Different pizza crust types partially determine the taste, texture, thickness, and toppings of the pie. The pizza crust is the base of both a pizza and the recipe used to manufacture it. Italian crusts typically serve as a catalyst for pizza innovation since they have an impact on preparation, baking, appearance, and presentation. Pizza producers can expand their menu by experimenting with various pizza crust types or by sticking to the several styles of crust that characterize classic pies. Both new offers and heritage are beloved by customers.
The usual characteristics of thin-crust pizza are thin, stretched cores and crunchy, doughy edges. Although some pizza dough varieties are less strong and work best with fewer toppings than others, there are still plenty of options:
- Neapolitan pizza
This first Italian crust pizza, so the legend goes, was created in Naples, Italy, probably in the 1800s. Neapolitan pizza has the status of being the "original" Italian pizza dough because of its colorful past. Neapolitan pizza must adhere to a very strict set of guidelines in order to produce its distinctively light, somewhat crunchy texture. A genuine Neapolitan Italian pizza dough must be hand-kneaded, no larger than 35 centimeters in diameter, and no thicker than one-third of a centimeter in the center. The "authentic Italian pizza" flavor and texture of Neapolitan dough baked in a wood-fired oven can never be replicated. Margherita and Marinara are two traditional Neapolitan pizza variants.
- New York Style crust
One of the most known varieties of Italian pizza dough is the New York style, which is frequently offered by the slice in large wedges. Since the early 1900s, "The Big Apple" and the Northeast have made it their signature pizza, with regional versions being found all around the country. The New York-style pizza dough is thin and malleable, with a slightly crispy outside that allows for simple, utensil-free cutting of large slices. High-gluten bread flour and the minerals in New York City water ingredients give New York-style pizza crust its distinct flavor and texture. The key differences between Brooklyn and NY-style pizza dough are that toppings usually go to the edge of the Brooklyn crust and that it is baked a little crispier. Our New York Style dough Balls would be ideal if you want to market a Brooklyn-style pizza crust to your clients.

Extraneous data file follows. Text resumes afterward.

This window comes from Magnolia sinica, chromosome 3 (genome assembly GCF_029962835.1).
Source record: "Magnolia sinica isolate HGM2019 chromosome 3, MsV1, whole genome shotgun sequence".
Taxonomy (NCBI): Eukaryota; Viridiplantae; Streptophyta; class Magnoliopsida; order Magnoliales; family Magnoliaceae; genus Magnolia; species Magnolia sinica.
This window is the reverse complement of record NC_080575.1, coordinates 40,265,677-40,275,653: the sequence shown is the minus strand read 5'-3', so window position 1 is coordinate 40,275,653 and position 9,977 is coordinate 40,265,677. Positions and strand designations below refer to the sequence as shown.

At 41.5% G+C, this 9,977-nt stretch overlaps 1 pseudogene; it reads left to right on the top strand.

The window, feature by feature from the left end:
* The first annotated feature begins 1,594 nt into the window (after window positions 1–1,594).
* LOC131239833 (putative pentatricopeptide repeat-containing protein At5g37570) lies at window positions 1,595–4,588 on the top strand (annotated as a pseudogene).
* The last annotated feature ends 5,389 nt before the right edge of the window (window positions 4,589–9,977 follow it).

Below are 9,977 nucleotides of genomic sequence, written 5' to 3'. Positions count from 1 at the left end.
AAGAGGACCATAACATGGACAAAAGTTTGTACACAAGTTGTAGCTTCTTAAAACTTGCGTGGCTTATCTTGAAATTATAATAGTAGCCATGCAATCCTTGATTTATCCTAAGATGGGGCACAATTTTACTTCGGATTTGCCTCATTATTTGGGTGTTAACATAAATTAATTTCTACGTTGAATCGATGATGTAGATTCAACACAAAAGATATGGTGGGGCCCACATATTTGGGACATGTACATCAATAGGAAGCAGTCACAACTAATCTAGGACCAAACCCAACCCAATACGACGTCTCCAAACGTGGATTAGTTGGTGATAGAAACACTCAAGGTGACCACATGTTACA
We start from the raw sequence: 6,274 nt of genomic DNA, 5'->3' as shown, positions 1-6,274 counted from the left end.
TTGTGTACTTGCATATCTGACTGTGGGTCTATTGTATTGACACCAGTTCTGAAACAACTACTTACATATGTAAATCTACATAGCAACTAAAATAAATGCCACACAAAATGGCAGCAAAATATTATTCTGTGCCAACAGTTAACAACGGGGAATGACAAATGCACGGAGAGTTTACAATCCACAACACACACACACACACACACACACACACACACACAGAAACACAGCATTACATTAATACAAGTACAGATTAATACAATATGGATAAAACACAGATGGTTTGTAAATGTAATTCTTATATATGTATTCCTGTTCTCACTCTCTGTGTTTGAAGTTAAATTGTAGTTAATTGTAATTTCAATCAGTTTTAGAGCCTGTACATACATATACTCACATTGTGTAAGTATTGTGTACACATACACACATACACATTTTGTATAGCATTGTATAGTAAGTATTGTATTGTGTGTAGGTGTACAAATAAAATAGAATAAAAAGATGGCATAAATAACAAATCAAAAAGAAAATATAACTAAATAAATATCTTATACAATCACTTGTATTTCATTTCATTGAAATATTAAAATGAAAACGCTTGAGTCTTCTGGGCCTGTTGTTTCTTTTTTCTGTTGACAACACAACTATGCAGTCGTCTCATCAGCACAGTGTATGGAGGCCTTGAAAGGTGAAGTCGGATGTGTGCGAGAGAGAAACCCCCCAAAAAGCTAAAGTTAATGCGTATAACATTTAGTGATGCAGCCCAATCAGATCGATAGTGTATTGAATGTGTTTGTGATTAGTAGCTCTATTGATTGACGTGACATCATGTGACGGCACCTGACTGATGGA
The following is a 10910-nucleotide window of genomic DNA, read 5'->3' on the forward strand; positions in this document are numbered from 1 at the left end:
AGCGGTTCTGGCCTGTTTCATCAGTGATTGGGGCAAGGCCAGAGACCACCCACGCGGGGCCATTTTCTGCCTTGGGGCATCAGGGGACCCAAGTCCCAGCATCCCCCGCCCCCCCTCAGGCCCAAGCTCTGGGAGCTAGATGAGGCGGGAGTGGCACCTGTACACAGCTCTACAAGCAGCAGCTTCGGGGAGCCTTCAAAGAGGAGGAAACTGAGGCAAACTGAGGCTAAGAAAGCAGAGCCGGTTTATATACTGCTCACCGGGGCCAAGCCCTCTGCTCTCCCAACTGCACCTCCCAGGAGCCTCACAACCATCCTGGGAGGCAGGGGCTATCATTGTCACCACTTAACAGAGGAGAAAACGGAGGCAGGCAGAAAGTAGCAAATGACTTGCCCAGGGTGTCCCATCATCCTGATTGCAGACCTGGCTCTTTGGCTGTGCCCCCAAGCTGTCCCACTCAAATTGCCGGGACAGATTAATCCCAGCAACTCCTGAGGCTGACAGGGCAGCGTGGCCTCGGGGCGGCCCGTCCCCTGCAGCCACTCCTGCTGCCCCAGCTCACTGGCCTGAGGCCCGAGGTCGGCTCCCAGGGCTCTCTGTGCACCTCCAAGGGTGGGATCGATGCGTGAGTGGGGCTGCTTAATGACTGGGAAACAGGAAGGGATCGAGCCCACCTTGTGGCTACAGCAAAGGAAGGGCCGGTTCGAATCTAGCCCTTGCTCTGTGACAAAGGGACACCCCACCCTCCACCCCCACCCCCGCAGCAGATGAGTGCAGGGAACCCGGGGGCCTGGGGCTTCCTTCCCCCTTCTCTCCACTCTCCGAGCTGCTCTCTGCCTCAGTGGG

- St. Louis Pizza
St. Louis pizza is a regional delicacy of the Midwest, distinguished by its round, thin, unleavened dough that resembles a cracker and is strong enough to support the cheddar, Swiss, and provolone cheese combination that this pizza is famous for, as well as various other toppings. Pies are traditionally cut into rectangles or "party squares" for serving.
- California Pizza
Chefs began experimenting with unusual toppings in the 1970s, which is when California pizza became popular. You can still buy flaky thin crusts in single-serve or customary proportions, topped with whichever you choose: eggs, artichokes, goat cheese, mustard, paté the possibilities are endless.
The heartiness of Italian crust pizza with a thick crust cannot be disputed. Hand preparation is required to roll out or form crusts that are at least 1/2" thick and typically thicker to suit deep dish baking pans. These tried-and-true thick-crust pizza classics show that they can withstand heavy sauce and toppings:
- Detroit-style pizza
The history of fact-checking that assertion is lost, although Sicilian pizza, with its thick, rectangular crust that Sicilian people proudly developed in opposition to Neapolitan thin crust, has some recognizable similarities to Detroit-style pizza. The medium-well-done, almost fried texture of Detroit-style pizza crust, which is a result of a well-oiled pan, sets it apart from other varieties of pizza crust.
- Chicago-style pizza
This is from the Windy City, a thick, traditional deep dish! It is undeniable that this is a unique variety of pizza dough with a ledge that permits huge amounts of toppings, cheese, and sauce, and by generous, we mean pizza slices up to 2 inches thick. The pies are baked in an oiled deep-dish pan to give the crust a crispy, occasionally buttery, fried appearance. In order to give the crust of Chicago Style pizza its distinctively yellow hue and to enhance its distinctive flavor and texture, maize flour, semolina, or food coloring are frequently used.
- Greek Pizza
This native of Greece is a delightful pan pizza with a bottom that is almost deep-fried, and it has become popular in the Eastern United States. Greek pizza is puffier and chewier than thin crust but not nearly as thick as Chicago style when compared to other types of pizza dough. Despite being called Greek pizza, the usual feta cheese, olives, and red onion toppings are frequently substituted. Any number of topping choices are complemented by a tomato paste foundation with a lot of oregano.
The Italian crust in pizza is very decadent and variant. With multiple varieties thin and thick, you get a wide assortment of pizzas to enjoy. Freeze-dried pizza also has a thin and thick variety for sure. We at Pizza Bien, make fresh, flavorful pizzas from natural ingredients from Italy. Choose Pizza Bien today for amazing and mouth-watering toppings and enjoy the real Italian pizza. Click here to buy now!